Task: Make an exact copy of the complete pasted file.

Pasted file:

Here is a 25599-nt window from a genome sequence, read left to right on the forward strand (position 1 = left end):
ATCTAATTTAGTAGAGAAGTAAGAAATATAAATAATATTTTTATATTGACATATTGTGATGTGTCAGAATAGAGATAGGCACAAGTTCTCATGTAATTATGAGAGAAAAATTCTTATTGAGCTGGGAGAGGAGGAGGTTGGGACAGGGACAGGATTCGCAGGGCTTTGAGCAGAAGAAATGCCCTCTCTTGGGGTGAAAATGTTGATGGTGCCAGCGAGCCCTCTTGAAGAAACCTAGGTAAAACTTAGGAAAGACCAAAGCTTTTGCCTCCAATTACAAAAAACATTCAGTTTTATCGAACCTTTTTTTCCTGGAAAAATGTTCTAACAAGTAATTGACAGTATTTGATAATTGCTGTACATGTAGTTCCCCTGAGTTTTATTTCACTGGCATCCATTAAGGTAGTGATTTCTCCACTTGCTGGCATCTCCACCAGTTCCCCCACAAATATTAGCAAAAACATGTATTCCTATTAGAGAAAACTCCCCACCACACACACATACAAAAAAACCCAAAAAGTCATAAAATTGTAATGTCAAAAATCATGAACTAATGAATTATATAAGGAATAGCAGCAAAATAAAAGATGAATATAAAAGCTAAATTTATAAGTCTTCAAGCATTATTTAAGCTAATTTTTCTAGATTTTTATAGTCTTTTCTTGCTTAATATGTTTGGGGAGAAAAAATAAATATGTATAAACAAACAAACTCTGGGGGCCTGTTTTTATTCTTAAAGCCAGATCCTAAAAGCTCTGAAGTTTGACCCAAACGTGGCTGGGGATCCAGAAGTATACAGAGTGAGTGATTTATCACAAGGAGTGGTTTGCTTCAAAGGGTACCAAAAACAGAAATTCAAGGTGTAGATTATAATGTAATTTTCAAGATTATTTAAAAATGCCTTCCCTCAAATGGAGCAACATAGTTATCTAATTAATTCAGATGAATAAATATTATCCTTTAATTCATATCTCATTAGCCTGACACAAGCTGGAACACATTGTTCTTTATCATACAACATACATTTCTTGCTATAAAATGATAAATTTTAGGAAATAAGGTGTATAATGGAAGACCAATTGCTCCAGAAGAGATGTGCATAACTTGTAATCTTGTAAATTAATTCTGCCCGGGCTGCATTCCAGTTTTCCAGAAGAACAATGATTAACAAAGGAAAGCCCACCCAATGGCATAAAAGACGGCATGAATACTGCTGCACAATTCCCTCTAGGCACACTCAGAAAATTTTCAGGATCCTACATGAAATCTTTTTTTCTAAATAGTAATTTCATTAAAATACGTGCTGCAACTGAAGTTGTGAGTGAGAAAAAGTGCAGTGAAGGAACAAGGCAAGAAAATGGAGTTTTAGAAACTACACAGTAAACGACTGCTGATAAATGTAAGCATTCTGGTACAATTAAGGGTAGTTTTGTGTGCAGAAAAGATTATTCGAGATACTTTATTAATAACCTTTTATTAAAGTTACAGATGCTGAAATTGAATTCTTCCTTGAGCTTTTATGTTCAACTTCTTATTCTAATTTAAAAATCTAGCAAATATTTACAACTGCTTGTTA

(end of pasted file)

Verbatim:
Here is a 25599-nt window from a genome sequence, read left to right on the forward strand (position 1 = left end):
ATCTAATTTAGTAGAGAAGTAAGAAATATAAATAATATTTTTATATTGACATATTGTGATGTGTCAGAATAGAGATAGGCACAAGTTCTCATGTAATTATGAGAGAAAAATTCTTATTGAGCTGGGAGAGGAGGAGGTTGGGACAGGGACAGGATTCGCAGGGCTTTGAGCAGAAGAAATGCCCTCTCTTGGGGTGAAAATGTTGATGGTGCCAGCGAGCCCTCTTGAAGAAACCTAGGTAAAACTTAGGAAAGACCAAAGCTTTTGCCTCCAATTACAAAAAACATTCAGTTTTATCGAACCTTTTTTTCCTGGAAAAATGTTCTAACAAGTAATTGACAGTATTTGATAATTGCTGTACATGTAGTTCCCCTGAGTTTTATTTCACTGGCATCCATTAAGGTAGTGATTTCTCCACTTGCTGGCATCTCCACCAGTTCCCCCACAAATATTAGCAAAAACATGTATTCCTATTAGAGAAAACTCCCCACCACACACACATACAAAAAAACCCAAAAAGTCATAAAATTGTAATGTCAAAAATCATGAACTAATGAATTATATAAGGAATAGCAGCAAAATAAAAGATGAATATAAAAGCTAAATTTATAAGTCTTCAAGCATTATTTAAGCTAATTTTTCTAGATTTTTATAGTCTTTTCTTGCTTAATATGTTTGGGGAGAAAAAATAAATATGTATAAACAAACAAACTCTGGGGGCCTGTTTTTATTCTTAAAGCCAGATCCTAAAAGCTCTGAAGTTTGACCCAAACGTGGCTGGGGATCCAGAAGTATACAGAGTGAGTGATTTATCACAAGGAGTGGTTTGCTTCAAAGGGTACCAAAAACAGAAATTCAAGGTGTAGATTATAATGTAATTTTCAAGATTATTTAAAAATGCCTTCCCTCAAATGGAGCAACATAGTTATCTAATTAATTCAGATGAATAAATATTATCCTTTAATTCATATCTCATTAGCCTGACACAAGCTGGAACACATTGTTCTTTATCATACAACATACATTTCTTGCTATAAAATGATAAATTTTAGGAAATAAGGTGTATAATGGAAGACCAATTGCTCCAGAAGAGATGTGCATAACTTGTAATCTTGTAAATTAATTCTGCCCGGGCTGCATTCCAGTTTTCCAGAAGAACAATGATTAACAAAGGAAAGCCCACCCAATGGCATAAAAGACGGCATGAATACTGCTGCACAATTCCCTCTAGGCACACTCAGAAAATTTTCAGGATCCTACATGAAATCTTTTTTTCTAAATAGTAATTTCATTAAAATACGTGCTGCAACTGAAGTTGTGAGTGAGAAAAAGTGCAGTGAAGGAACAAGGCAAGAAAATGGAGTTTTAGAAACTACACAGTAAACGACTGCTGATAAATGTAAGCATTCTGGTACAATTAAGGGTAGTTTTGTGTGCAGAAAAGATTATTCGAGATACTTTATTAATAACCTTTTATTAAAGTTACAGATGCTGAAATTGAATTCTTCCTTGAGCTTTTATGTTCAACTTCTTATTCTAATTTAAAAATCTAGCAAATATTTACAACTGCTTGTTA